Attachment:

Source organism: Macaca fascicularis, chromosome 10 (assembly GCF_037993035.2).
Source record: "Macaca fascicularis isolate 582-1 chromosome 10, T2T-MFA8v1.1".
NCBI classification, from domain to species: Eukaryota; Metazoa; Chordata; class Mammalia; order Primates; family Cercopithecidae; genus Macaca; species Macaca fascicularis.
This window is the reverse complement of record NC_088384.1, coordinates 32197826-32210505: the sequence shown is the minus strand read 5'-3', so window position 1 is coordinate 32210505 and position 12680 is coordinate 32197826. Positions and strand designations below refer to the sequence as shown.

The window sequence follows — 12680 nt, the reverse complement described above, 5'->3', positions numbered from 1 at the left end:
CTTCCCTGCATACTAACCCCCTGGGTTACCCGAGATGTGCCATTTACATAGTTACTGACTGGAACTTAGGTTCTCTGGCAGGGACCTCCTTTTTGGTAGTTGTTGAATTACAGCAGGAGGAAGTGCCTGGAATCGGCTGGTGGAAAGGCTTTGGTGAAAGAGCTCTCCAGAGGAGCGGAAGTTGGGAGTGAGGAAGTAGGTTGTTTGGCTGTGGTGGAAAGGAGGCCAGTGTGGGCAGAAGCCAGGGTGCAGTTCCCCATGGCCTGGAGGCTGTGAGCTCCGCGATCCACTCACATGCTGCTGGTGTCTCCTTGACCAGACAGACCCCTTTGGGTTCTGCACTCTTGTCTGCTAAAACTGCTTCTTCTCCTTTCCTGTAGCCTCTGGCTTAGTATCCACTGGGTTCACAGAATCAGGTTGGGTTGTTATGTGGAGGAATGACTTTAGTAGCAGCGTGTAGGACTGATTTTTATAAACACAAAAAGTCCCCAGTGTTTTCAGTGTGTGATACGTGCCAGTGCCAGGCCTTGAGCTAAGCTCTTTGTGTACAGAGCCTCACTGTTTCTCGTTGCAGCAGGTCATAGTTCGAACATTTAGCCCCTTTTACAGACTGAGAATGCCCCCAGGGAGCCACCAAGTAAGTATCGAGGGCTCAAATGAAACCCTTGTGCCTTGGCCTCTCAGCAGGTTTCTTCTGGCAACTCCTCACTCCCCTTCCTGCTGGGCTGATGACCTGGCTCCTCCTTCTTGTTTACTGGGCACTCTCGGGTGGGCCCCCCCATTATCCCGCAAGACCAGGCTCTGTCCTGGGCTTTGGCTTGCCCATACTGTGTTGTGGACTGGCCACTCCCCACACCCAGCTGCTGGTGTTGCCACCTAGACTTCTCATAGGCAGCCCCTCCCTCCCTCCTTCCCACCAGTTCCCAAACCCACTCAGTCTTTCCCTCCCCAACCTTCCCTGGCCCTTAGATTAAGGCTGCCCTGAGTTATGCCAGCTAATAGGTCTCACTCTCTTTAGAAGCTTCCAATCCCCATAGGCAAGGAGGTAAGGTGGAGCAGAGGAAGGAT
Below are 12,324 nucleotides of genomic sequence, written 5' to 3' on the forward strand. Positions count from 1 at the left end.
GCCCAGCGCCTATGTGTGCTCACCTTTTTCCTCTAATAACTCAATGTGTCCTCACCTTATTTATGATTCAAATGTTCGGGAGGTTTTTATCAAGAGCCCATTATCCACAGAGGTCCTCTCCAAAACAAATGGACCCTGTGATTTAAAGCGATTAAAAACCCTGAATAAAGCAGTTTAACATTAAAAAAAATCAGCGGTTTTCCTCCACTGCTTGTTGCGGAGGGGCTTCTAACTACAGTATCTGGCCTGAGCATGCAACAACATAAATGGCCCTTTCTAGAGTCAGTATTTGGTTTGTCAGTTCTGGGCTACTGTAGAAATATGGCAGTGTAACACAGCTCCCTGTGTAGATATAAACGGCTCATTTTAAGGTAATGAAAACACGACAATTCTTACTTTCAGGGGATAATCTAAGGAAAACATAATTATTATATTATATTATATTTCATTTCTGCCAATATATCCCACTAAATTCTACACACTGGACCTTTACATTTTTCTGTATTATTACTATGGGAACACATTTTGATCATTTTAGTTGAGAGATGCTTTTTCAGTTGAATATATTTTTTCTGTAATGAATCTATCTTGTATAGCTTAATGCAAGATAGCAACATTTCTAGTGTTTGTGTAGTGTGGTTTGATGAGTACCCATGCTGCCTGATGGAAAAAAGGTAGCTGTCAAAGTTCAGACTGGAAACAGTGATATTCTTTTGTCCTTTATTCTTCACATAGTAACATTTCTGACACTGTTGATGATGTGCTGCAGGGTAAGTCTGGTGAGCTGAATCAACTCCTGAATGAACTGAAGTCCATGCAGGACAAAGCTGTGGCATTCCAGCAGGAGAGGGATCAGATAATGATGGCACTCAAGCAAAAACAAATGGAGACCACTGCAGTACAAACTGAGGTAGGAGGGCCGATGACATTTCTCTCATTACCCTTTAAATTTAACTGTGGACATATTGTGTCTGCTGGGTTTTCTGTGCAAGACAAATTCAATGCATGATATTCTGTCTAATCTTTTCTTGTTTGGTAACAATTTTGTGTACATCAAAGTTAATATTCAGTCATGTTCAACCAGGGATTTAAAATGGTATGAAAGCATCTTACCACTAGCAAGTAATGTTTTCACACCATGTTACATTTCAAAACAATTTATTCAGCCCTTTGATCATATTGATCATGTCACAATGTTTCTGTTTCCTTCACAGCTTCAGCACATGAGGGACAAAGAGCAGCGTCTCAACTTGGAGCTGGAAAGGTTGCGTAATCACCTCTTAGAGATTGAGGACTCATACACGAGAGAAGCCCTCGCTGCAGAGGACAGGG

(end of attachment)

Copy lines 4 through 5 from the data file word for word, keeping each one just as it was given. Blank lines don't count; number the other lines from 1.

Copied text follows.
This window is the reverse complement of record NC_088384.1, coordinates 32197826-32210505: the sequence shown is the minus strand read 5'-3', so window position 1 is coordinate 32210505 and position 12680 is coordinate 32197826. Positions and strand designations below refer to the sequence as shown.

The window sequence follows — 12680 nt, the reverse complement described above, 5'->3', positions numbered from 1 at the left end: